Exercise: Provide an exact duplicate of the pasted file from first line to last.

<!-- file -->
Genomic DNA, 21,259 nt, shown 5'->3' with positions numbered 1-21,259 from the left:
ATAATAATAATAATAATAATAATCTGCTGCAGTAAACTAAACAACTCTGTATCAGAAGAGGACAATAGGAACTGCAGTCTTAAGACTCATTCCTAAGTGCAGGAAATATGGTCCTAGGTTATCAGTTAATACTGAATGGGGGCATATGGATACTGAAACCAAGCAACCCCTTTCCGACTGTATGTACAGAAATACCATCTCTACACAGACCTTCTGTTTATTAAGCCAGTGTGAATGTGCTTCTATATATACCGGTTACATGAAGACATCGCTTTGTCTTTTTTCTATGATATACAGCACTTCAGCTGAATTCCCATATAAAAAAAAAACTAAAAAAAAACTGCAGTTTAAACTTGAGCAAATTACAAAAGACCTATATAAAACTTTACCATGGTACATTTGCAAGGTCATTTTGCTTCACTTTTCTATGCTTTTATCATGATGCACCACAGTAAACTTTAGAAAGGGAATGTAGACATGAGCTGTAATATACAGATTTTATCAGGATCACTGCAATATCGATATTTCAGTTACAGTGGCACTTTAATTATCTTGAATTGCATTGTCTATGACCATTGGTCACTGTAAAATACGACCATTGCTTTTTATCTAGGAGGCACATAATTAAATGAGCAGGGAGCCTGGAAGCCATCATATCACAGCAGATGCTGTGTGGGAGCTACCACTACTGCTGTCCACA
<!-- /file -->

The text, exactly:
Genomic DNA, 21,259 nt, shown 5'->3' with positions numbered 1-21,259 from the left:
ATAATAATAATAATAATAATAATCTGCTGCAGTAAACTAAACAACTCTGTATCAGAAGAGGACAATAGGAACTGCAGTCTTAAGACTCATTCCTAAGTGCAGGAAATATGGTCCTAGGTTATCAGTTAATACTGAATGGGGGCATATGGATACTGAAACCAAGCAACCCCTTTCCGACTGTATGTACAGAAATACCATCTCTACACAGACCTTCTGTTTATTAAGCCAGTGTGAATGTGCTTCTATATATACCGGTTACATGAAGACATCGCTTTGTCTTTTTTCTATGATATACAGCACTTCAGCTGAATTCCCATATAAAAAAAAAACTAAAAAAAAACTGCAGTTTAAACTTGAGCAAATTACAAAAGACCTATATAAAACTTTACCATGGTACATTTGCAAGGTCATTTTGCTTCACTTTTCTATGCTTTTATCATGATGCACCACAGTAAACTTTAGAAAGGGAATGTAGACATGAGCTGTAATATACAGATTTTATCAGGATCACTGCAATATCGATATTTCAGTTACAGTGGCACTTTAATTATCTTGAATTGCATTGTCTATGACCATTGGTCACTGTAAAATACGACCATTGCTTTTTATCTAGGAGGCACATAATTAAATGAGCAGGGAGCCTGGAAGCCATCATATCACAGCAGATGCTGTGTGGGAGCTACCACTACTGCTGTCCACA